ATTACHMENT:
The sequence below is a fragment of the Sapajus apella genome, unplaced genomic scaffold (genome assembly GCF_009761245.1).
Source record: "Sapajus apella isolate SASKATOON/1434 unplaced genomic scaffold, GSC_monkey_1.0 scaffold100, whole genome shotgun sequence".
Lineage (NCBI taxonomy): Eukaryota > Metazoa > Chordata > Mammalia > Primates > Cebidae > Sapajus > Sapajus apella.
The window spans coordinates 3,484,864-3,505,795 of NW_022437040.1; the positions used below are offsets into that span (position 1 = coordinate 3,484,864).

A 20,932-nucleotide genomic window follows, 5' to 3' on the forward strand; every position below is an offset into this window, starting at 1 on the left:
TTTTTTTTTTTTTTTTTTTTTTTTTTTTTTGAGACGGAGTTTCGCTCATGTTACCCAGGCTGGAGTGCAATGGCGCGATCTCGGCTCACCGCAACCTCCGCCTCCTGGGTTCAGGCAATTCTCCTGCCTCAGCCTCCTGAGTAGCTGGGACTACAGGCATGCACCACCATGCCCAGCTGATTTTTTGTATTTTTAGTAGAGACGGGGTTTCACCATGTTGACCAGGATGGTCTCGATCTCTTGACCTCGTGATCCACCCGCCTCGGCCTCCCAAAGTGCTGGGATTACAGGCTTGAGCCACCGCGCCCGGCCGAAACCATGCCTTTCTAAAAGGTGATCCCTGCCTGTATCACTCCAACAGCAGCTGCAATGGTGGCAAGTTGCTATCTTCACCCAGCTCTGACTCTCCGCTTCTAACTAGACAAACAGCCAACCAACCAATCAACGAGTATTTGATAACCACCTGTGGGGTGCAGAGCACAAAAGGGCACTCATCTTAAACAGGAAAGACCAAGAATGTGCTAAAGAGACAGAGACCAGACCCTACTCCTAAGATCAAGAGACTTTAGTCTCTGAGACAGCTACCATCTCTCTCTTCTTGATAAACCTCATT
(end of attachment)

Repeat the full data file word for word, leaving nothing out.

The sequence below is a fragment of the Sapajus apella genome, unplaced genomic scaffold (genome assembly GCF_009761245.1).
Source record: "Sapajus apella isolate SASKATOON/1434 unplaced genomic scaffold, GSC_monkey_1.0 scaffold100, whole genome shotgun sequence".
Lineage (NCBI taxonomy): Eukaryota > Metazoa > Chordata > Mammalia > Primates > Cebidae > Sapajus > Sapajus apella.
The window spans coordinates 3,484,864-3,505,795 of NW_022437040.1; the positions used below are offsets into that span (position 1 = coordinate 3,484,864).

A 20,932-nucleotide genomic window follows, 5' to 3' on the forward strand; every position below is an offset into this window, starting at 1 on the left:
TTTTTTTTTTTTTTTTTTTTTTTTTTTTTTGAGACGGAGTTTCGCTCATGTTACCCAGGCTGGAGTGCAATGGCGCGATCTCGGCTCACCGCAACCTCCGCCTCCTGGGTTCAGGCAATTCTCCTGCCTCAGCCTCCTGAGTAGCTGGGACTACAGGCATGCACCACCATGCCCAGCTGATTTTTTGTATTTTTAGTAGAGACGGGGTTTCACCATGTTGACCAGGATGGTCTCGATCTCTTGACCTCGTGATCCACCCGCCTCGGCCTCCCAAAGTGCTGGGATTACAGGCTTGAGCCACCGCGCCCGGCCGAAACCATGCCTTTCTAAAAGGTGATCCCTGCCTGTATCACTCCAACAGCAGCTGCAATGGTGGCAAGTTGCTATCTTCACCCAGCTCTGACTCTCCGCTTCTAACTAGACAAACAGCCAACCAACCAATCAACGAGTATTTGATAACCACCTGTGGGGTGCAGAGCACAAAAGGGCACTCATCTTAAACAGGAAAGACCAAGAATGTGCTAAAGAGACAGAGACCAGACCCTACTCCTAAGATCAAGAGACTTTAGTCTCTGAGACAGCTACCATCTCTCTCTTCTTGATAAACCTCATT